Author + information
- Christopher M. O’Connor, MD, FACC, Editor-in-Chief, JACC: Heart Failure∗ ()
- ↵∗Address for correspondence:
Dr. Christopher M. O’Connor, Editor-in-Chief, JACC: Heart Failure, American College of Cardiology, Heart House, 2400 N Street NW, Washington, DC 20037.
“A few observations and much reasoning lead to error; many observations and a little reasoning lead to truth”
—Dr. Alexis Carrel, French surgeon and 1912 Nobel Prize in Medicine recipient (1)
This month, we have learned a surprising finding through a company press release of the results of a large-scale clinical trial SERVE-HF (Treatment of Predominant Central Sleep Apnoea by Adaptive Servo Ventilation in Patients With Heart Failure) in which the primary endpoint of this trial was not met (2). The investigators and sponsors had equipoise but held the common belief in the hypothesis that active therapy for central sleep apnea would improve clinical outcomes in heart failure patients. The rationale had been elucidated and detailed in Phase I studies, nonrandomized registries, cohort studies, and numerous mechanistic investigations. Small-scale randomized controlled trials showed important positive signals on certain endpoints. However, when the trial was completed with an appropriate sample size, meaningful endpoints that were relevant and reproducible, and conducted in a multicenter fashion to avoid bias, the results were not positive. More surprisingly, there was an adverse signal with an increased risk of cardiovascular mortality.
This was a trial that wasn’t required to be done, but the sponsors and investigators asked an important question and answered it with the correct equipoise. This, of course, is not unprecedented and should be the basis for doing important research.
When I was a resident at Duke, I remember administering encainide and flecainide to control post-myocardial infarction premature ventricular contractions (PVCs). Then suddenly, the CAST trial (Cardiac Arrhythmia Suppression Trial) results came out (3), turning the world of cardiology upside down. How could suppression of PVCs be bad?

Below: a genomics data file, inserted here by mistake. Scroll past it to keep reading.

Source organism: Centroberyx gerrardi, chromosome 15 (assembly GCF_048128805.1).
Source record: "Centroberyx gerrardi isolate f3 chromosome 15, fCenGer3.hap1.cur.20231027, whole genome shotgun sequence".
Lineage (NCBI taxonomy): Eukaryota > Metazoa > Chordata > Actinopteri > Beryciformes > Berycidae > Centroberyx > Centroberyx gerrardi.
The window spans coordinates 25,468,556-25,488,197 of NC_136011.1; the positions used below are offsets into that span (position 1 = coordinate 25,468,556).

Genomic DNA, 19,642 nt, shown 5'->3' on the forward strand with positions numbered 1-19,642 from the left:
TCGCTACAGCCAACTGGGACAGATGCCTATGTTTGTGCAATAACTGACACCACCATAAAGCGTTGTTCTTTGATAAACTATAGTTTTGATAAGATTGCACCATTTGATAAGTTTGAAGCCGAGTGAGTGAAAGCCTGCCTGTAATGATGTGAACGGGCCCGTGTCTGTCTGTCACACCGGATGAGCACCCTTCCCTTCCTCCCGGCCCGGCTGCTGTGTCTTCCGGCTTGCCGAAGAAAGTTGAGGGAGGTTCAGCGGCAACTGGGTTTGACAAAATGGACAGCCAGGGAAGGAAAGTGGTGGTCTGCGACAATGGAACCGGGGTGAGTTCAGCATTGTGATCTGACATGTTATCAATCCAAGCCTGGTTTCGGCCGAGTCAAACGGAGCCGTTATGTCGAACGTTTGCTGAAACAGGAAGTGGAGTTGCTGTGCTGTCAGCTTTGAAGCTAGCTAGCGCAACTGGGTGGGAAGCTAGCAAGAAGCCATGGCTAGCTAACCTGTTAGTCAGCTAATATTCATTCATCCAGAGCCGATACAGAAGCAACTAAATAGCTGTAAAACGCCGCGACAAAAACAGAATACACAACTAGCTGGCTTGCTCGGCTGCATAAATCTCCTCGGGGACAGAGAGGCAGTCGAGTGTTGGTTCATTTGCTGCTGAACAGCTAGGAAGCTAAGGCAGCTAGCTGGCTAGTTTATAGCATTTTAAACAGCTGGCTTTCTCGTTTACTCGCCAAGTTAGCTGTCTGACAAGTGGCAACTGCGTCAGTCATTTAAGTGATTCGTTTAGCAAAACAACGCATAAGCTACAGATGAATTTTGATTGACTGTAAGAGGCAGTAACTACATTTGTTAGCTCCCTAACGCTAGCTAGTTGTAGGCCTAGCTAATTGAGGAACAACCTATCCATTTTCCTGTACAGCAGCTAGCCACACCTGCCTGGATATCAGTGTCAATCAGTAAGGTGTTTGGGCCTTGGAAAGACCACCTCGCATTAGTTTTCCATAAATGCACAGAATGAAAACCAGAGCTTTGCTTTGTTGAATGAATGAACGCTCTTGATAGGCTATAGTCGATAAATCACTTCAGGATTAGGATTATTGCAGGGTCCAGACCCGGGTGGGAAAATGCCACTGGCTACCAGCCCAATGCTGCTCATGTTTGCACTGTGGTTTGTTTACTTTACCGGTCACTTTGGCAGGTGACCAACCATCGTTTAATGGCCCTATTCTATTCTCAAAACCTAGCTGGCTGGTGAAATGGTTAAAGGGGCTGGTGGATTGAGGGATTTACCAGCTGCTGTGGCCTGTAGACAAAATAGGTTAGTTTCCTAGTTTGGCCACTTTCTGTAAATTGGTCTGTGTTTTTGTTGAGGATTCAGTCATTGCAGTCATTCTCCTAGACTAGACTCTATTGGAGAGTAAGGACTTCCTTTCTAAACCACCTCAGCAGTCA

Subsequently, we have witnessed clinical trials of heart failure therapy, such as phosphodiesterase inhibitors, calcium channel blockers, and the antiarrhythmic agents to name a few, that resulted in increased mortality in heart failure patients. We have also seen the case where devices have been shown to be associated with adverse events such as the atherectomy catheter in coronary artery disease patients, despite better surrogate outcomes. With a device that was believed to be as innocuous as adaptive servoventilation therapy in heart failure with reduced ejection fraction patients showing an increased cardiovascular mortality, it reminds us that once again pathophysiological reasoning cannot replace well-conducted, large-scale randomized controlled clinical trials.
To this end, we must commend the sponsors, the investigators, and most importantly, the patients for participating and ensuring a well-conducted clinical trial. Although the results are disappointing to all, the findings have provided an enormous advancement in knowledge, and allow correction of our direction and understanding and how to pursue research in this field going forward. I remain humbled and grateful for the simple process of well-conducted randomized controlled clinical trials, of which I believe there is no greater way that we can advance our understanding of therapeutic interventions, and no better method to correct our often overstated pathophysiologic reasoning and bias.
We need to find a way to do these trials faster, cheaper, more efficiently, and larger: a goal our community should be committed to accomplish.
- American College of Cardiology Foundation
- ↵BrainyQuote. Alexis Carrel quotes. Available at: http://www.brainyquote.com/quotes/quotes/a/alexiscarr158390.html. Accessed May 19, 2015.
- ↵ResMed Provides Update on Phase IV SERVE-HF Study of Adaptive Servo-Ventilation Therapy. Resmed news release. May 13, 2015. Available at: www.resmed.com. Accessed May 19, 2015.